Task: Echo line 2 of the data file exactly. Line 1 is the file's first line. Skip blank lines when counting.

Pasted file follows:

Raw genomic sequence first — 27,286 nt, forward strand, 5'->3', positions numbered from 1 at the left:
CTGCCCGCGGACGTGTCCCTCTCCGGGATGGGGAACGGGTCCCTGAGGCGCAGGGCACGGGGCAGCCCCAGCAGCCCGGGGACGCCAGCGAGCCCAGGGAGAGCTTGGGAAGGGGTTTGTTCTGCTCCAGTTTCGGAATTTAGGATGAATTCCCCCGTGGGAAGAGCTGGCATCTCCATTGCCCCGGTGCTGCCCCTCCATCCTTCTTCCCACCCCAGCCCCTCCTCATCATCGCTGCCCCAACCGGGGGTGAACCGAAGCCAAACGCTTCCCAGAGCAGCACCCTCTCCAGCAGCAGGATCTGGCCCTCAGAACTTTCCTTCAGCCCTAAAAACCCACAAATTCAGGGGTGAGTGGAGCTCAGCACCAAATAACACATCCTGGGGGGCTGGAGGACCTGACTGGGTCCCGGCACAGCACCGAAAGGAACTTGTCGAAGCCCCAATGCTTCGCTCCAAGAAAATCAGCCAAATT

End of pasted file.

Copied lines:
CTGCCCGCGGACGTGTCCCTCTCCGGGATGGGGAACGGGTCCCTGAGGCGCAGGGCACGGGGCAGCCCCAGCAGCCCGGGGACGCCAGCGAGCCCAGGGAGAGCTTGGGAAGGGGTTTGTTCTGCTCCAGTTTCGGAATTTAGGATGAATTCCCCCGTGGGAAGAGCTGGCATCTCCATTGCCCCGGTGCTGCCCCTCCATCCTTCTTCCCACCCCAGCCCCTCCTCATCATCGCTGCCCCAACCGGGGGTGAACCGAAGCCAAACGCTTCCCAGAGCAGCACCCTCTCCAGCAGCAGGATCTGGCCCTCAGAACTTTCCTTCAGCCCTAAAAACCCACAAATTCAGGGGTGAGTGGAGCTCAGCACCAAATAACACATCCTGGGGGGCTGGAGGACCTGACTGGGTCCCGGCACAGCACCGAAAGGAACTTGTCGAAGCCCCAATGCTTCGCTCCAAGAAAATCAGCCAAATT